A stitch that adds strength and stretch to inner and outer fabric seams, smoothens rough edges, and helps in embellishing your garment is known as the serger stitch. It can get a little overwhelming to decide on the sewing project you plan to undertake and to finalize the type of fabric you have in hand. Don’t fret! Be confident and stitch away!
It would be best if you relax and decide what sort of serger stitch you want to attempt and choose the stitches that would suit your project! There are several serger stitches you can choose from, depending on their varied uses. Another thing you need to understand is that serging stitches depends on the brand and model of your sewing machine, so it would be best if you do your homework before purchasing a new one.
Sergers are also known as an overlock machine.
Why Use A Serger?
Sergers give a smoother finish to the end product.
Sergers create professional-quality seams.
It tends to make the fabric seams durable and stretchy.
Sergers tend to help the sewer save much of their time (stitches up to 1500+ stitches, a minute).
Serger Stitches And Their Uses
If you are looking for that perfect stitch for your sewing project, it is prudent that you understand everything about the formation of serging stitches as it is very different as compared to an ordinary sewing machine stitch.
2-Thread Overlock Stitch
This type of stitch uses one looper and needle only.
This stitch does not use bobbin pins.
This stitch gives the best edge finishing.
This stitch is lightweight as it uses less thread, making the end product look easy and less bulky.
The stitch creates a stretchy seam that can stretch both length-wise, cross-wise and breadth-wise.
This type of stitch is unsuitable for woven fabric.
3-Thread Overlock Stitch
This stitch uses two loopers and a needle.
This overlock stitch is one of the most common stitches found in every serger.
The 3-thread overlock stitch is more durable and sturdier.
This seam is created for the best stretch.
This stitch is the best option for seams on ANY type of fabric when the widest stitch is used.
4-Thread Overlock Stitch
This stitch is made with two loopers and two needles.
This is a popular stitch, used as a safety stitch for the 3-thread overlock stitch.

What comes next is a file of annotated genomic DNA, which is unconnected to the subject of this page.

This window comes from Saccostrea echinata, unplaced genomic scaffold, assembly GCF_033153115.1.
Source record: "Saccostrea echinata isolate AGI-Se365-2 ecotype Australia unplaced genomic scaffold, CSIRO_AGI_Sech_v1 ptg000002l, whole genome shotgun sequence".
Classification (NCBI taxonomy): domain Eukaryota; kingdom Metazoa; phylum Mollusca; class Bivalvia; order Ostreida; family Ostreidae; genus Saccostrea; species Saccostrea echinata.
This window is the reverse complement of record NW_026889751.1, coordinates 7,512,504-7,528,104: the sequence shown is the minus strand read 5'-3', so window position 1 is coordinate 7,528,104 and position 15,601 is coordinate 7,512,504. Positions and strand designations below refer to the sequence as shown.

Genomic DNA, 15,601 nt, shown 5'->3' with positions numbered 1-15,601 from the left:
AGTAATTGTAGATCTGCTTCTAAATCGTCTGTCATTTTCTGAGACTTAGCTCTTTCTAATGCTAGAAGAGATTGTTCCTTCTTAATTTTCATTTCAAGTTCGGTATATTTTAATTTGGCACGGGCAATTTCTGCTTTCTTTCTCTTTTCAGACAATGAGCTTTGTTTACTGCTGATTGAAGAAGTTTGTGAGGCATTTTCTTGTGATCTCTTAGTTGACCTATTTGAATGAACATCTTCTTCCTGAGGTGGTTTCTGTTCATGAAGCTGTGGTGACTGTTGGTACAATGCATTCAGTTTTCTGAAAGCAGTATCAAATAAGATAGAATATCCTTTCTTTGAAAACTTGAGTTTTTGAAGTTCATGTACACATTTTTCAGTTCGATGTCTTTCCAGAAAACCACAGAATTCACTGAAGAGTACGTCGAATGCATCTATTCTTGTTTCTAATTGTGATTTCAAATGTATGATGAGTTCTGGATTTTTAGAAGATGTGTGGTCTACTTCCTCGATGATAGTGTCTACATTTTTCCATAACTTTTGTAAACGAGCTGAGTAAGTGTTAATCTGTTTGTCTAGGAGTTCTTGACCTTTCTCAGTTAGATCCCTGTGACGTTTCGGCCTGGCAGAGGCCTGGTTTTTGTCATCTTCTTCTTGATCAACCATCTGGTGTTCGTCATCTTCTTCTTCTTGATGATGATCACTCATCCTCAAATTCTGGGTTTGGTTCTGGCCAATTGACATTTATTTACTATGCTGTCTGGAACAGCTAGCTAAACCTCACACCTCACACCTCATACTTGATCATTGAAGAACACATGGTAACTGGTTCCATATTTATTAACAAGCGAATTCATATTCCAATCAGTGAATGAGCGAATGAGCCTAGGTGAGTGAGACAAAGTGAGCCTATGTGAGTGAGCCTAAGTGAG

This type of stitch is firm and durable.
This stitch is suitable for any fabric to get construction seams.
Pros: The 4-thread overlock is the best option as it is tougher than either of the stitches mentioned above. When one needle thread breaks with wear and the other needle thread hold the stitch together as a safety stitch.
Flatlock (2 or 3-thread)
Flatlock stitch is one of the standard stitches, used to obtain lightweight and highly stretchy fabrics, like the ones used in athletic wear or yoga pants.
It has a very distinct stitching pattern with loops on one side and horizontal ladders/lines on the other side.
This stitch creates a flat and thin stretch making the final product less bulky.
2-Thread Rolled Edge
This stitch is commonly known as the rolled hem, seen on the edges of tablecloths, napkins and types of narrow seams and sheer fabrics.
This stitch gives decorative and most pretty finish as compared to any of the stitches mentioned above.
4-Thread Safety Stitch
This is a two-part stitching method with a two-thread overlock stitch and chain stitch.
This stitch utilizes a looper and a needle for each of the chain and overlock stitches.
This double stitch makes for a much tougher and durable.
This stitch is commonly used in ready to wear garments.
This stitch is a coverstitch performed using one needle.
The stitch creates a single line akin to the one formed using a sewing machine.
This stitch is by far the easiest stitch of the lot.
A picot edge is technically similar to the rolled hem with a zigzag stitch sewn over it.
This type of stitch works on lightweight fabrics such as chiffon.
How To Pick The Right Serger Stitch
Decide if you want to use your serger instead of the regular sewing machine for your project.
Get a basic understanding of the types of serger stitches and their uses, along with their differences and advantages.
Consider the type of fabric you have (how is it going to be used, how often would you give it a wash, etc., etc.)
Will you be lining your garment, in this case, using a serger will be a waste of your time and energy as all the seams will already be enclosed.
Think about what kind of strength and flexibility you want in your final product.
Keep a manual handy to go back to it in case you get confused along the way.
Tips And Tricks
Tension adjustments need to be done for every different type of threads and fabrics for the best results of your stitch.
Note that thicker thread requires less tension.
Ensure that all tensions are adjusted if you skip any stitch.
Make sure the needle is inserted all the way through.
Always keep track and reposition everything thoroughly to ensure the ‘perfect’ stitch.
Choose the needle ideal for your fabric.
Understand the workings of your serger/overlocking machine.
Can A Serger Replace A Conventional Sewing Machine?
A serger can be used to complete sewing projects without using a sewing machine, but with that being said, a sewing machine is irreplaceable when it comes to all the essential, day-to-day sewing work. The serger will give your project a more durable and professional finish as compared to the regular sewing machines. Thus, I believe that a serger would be a great companion to your sewing machine if you are looking for a professional-looking garment.
Serger Stitches And Their Uses: Final Thoughts
If you have decided to pursue serging, go for it and do not worry! The motive behind sewing projects or any project is to stay engaged and focused. Keep in mind the basic types of serger stitches and their uses for the best results. Happy serging guys!